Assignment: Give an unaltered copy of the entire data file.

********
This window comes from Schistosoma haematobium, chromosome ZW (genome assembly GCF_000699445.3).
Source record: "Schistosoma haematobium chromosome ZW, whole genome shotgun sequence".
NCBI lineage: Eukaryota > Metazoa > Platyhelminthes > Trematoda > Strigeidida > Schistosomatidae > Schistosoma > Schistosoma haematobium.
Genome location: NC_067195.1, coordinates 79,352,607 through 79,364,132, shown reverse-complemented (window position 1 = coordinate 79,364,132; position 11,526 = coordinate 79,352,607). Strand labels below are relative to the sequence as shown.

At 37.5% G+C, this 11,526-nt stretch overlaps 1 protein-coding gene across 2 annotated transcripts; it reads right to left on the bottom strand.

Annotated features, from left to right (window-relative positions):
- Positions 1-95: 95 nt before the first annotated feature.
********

This window comes from Schistosoma haematobium, chromosome ZW (genome assembly GCF_000699445.3).
Source record: "Schistosoma haematobium chromosome ZW, whole genome shotgun sequence".
NCBI lineage: Eukaryota > Metazoa > Platyhelminthes > Trematoda > Strigeidida > Schistosomatidae > Schistosoma > Schistosoma haematobium.
Genome location: NC_067195.1, coordinates 79,352,607 through 79,364,132, shown reverse-complemented (window position 1 = coordinate 79,364,132; position 11,526 = coordinate 79,352,607). Strand labels below are relative to the sequence as shown.

At 37.5% G+C, this 11,526-nt stretch overlaps 1 protein-coding gene across 2 annotated transcripts; it reads right to left on the bottom strand.

Annotated features, from left to right (window-relative positions):
- Positions 1-95: 95 nt before the first annotated feature.